“About nine months ago Markson Pianos were approached by a film production company and asked if we could supply pianos for Florence Foster Jenkins, a film being made in the UK. They were very specific. There were six pianos in all. They wanted a concert grand, two smaller grands and several uprights for specific location sets. The film is based on the life of Florence Foster Jenkins who was an American socialite from the 1920s and ‘30s. They wanted a concert grand for the Carnegie Hall set and we put in a Steinway. There were two hotel and apartment scenes where we put in a Bechstein grand and another Steinway grand. The uprights were for various different scenes for a members of the cast playing the piano. The pianos all had to be adapted to become silent so they could be played as ordinary pianos but could also be silenced where necessary. At other times they would be played quite quietly. Meryl Streep had to sing, and you always can’t sing without a piano accompaniment really, but the piano couldn’t be too loud for those scenes. So there were lots of technical challenges. We put a Steinway grand into Abbey Road studios with Meryl Streep coming along to record her singing, where she recorded in a separate sound booth to where the piano was situated.
We had to deliver the pianos at short notice and also tune them at very short notice. Logistically this was challenging to arrange. The piano might be needed twenty steps up or twenty miles away. Our tuner could sometimes be required to be there at 8.30am and stay there all day. He was picked up either from his barge, or from our showroom, by a chauffeur. I think it was both the most exciting and most challenging thing we’ve ever been asked to do, with last minute changes and technical demands of finding so many different pianos at the same time for one film. We’ve done lots of different films where we might have been required to supply one piano at a time, like for ‘Room with a View’ when we supplied a beautiful ornate Bechstein grand piano.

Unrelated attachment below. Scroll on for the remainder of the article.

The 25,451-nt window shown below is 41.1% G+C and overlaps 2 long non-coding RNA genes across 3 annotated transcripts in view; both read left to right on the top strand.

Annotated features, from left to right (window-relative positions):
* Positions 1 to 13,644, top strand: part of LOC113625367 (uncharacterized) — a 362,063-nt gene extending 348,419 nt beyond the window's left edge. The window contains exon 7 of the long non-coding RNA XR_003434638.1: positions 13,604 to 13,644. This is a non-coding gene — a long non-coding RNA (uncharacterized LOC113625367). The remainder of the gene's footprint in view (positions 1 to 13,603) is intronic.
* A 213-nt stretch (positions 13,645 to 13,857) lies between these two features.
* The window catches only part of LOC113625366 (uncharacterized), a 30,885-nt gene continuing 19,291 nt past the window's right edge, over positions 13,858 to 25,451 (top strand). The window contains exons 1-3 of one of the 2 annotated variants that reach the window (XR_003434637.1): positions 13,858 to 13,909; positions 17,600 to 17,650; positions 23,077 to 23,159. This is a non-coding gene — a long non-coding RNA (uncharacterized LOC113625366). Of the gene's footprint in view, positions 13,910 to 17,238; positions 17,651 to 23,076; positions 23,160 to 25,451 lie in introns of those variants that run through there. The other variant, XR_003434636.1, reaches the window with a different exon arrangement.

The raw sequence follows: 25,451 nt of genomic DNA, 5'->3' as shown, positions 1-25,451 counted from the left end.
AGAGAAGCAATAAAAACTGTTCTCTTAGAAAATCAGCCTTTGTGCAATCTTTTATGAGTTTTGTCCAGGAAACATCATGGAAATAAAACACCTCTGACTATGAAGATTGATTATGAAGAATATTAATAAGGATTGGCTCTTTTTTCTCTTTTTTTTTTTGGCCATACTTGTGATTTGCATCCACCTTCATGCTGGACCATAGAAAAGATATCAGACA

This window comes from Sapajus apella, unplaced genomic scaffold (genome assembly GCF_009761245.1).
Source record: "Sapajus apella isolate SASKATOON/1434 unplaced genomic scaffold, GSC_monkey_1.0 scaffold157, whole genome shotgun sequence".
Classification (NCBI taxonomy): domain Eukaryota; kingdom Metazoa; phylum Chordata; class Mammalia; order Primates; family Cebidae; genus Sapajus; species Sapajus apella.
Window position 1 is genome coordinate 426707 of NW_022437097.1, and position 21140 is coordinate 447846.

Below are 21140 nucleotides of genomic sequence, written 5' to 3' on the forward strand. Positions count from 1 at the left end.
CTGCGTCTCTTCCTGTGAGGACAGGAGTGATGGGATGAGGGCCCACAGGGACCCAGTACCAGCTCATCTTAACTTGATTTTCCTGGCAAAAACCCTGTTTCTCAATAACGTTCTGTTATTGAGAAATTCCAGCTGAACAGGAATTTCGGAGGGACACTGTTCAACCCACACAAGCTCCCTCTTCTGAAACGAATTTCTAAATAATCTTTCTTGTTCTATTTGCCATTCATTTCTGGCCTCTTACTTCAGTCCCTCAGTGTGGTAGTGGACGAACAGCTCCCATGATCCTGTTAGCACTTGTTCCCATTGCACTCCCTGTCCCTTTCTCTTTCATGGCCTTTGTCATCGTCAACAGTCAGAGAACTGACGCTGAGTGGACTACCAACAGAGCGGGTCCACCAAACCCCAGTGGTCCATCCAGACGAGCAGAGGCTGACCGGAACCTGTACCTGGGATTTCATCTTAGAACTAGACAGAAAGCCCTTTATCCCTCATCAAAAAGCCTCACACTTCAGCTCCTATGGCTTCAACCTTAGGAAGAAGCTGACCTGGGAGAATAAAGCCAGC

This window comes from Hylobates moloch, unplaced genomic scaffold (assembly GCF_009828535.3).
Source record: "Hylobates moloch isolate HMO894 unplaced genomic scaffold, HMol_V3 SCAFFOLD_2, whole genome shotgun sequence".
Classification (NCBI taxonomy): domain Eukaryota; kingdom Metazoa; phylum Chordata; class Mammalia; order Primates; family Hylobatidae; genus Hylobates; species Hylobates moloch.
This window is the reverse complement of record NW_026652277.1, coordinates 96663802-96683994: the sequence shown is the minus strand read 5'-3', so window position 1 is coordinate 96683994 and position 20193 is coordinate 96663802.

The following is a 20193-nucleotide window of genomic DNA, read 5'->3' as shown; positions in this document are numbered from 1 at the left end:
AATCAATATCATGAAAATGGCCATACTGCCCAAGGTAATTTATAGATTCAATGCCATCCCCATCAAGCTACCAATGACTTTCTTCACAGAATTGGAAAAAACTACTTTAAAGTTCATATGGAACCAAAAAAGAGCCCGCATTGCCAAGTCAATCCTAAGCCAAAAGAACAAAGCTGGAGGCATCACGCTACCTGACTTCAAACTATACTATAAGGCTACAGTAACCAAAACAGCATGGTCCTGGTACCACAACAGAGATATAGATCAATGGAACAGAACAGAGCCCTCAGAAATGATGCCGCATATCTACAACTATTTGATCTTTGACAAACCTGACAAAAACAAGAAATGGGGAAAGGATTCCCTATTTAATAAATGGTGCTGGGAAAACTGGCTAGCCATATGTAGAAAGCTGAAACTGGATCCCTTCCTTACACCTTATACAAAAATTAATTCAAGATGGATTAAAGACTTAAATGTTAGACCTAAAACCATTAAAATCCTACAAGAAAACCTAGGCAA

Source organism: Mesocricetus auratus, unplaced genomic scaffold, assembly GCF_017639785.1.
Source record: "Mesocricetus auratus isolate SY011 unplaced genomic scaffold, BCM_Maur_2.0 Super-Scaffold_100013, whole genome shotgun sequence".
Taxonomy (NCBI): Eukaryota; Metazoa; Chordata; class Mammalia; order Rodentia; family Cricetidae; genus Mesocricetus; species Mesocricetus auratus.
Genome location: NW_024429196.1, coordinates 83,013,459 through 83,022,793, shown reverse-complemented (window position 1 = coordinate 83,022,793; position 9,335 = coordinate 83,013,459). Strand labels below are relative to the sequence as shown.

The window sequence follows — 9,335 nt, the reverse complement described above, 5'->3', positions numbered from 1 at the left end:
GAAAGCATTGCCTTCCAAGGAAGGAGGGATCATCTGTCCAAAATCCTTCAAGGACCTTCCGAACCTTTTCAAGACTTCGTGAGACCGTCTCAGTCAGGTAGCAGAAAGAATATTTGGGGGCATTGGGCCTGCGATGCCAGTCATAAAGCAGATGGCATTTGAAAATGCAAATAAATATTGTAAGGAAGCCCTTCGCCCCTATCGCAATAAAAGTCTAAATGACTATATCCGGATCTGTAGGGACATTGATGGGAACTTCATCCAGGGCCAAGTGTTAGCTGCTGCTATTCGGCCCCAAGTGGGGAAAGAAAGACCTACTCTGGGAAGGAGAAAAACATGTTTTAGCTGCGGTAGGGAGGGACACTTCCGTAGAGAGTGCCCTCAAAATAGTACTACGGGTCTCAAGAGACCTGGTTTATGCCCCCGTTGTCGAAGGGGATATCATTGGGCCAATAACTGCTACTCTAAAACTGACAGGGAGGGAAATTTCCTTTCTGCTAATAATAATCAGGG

I was asked by the production company to do a viewing to see if one of our pianos could be taken to the first floor of a mansion outside London. The film director turned up with crew in a jeep and I was asked to play the part of the piano tuner in the film. I’ve done a lot of amateur dramatics and improvisation before, so I unhesitatingly said “yes!”. The director said “we’ve found our piano tuner” and everyone cheered. Then, followed a costume fitting and several months later I was called in for the filming, collected by car early in the morning and taken to Twickenham film studios. I expected that my character would to be seen in the background tuning a grand piano, so I was surprised to find myself on set with Meryl Streep and Hugh Grant. It was only in the dressing room that I had been shown my script. It became clear on set with various retakes that I would grow into the part of Charlie the piano tuner, and that my interaction with Meryl Streep was a comic one.
While on set I was asked my opinion on whether a large busk of Toscanini should remain on the piano or if it should be placed behind me. I said it shouldn’t be placed on the piano as it would be difficult to tune the piano. I was also aware it would block most of the view of me in the film! Hugh Grant wanted it on the piano but Meryl Streep agreed with me and the bust was placed behind. With the announcement of Toscanini’s arrival I was to be escorted off stage by Hugh Grant. In one of the takes I slowed down thinking that this would increase my visibility in the film, and the director, Stephen Frears, shouted out “Don’t make a meal of it Simon”.
In the after-party Meryl Street was very interested to hear about our piano business. I was told by the young editor that I had been cut in rather than cut out so I knew straight away that I wasn’t on the cutting room floor. It was a wonderful experience, they were very good humoured, supportive and encouraging.” (Simon Markson)
Florence Foster Jenkins is out in cinemas from May 6th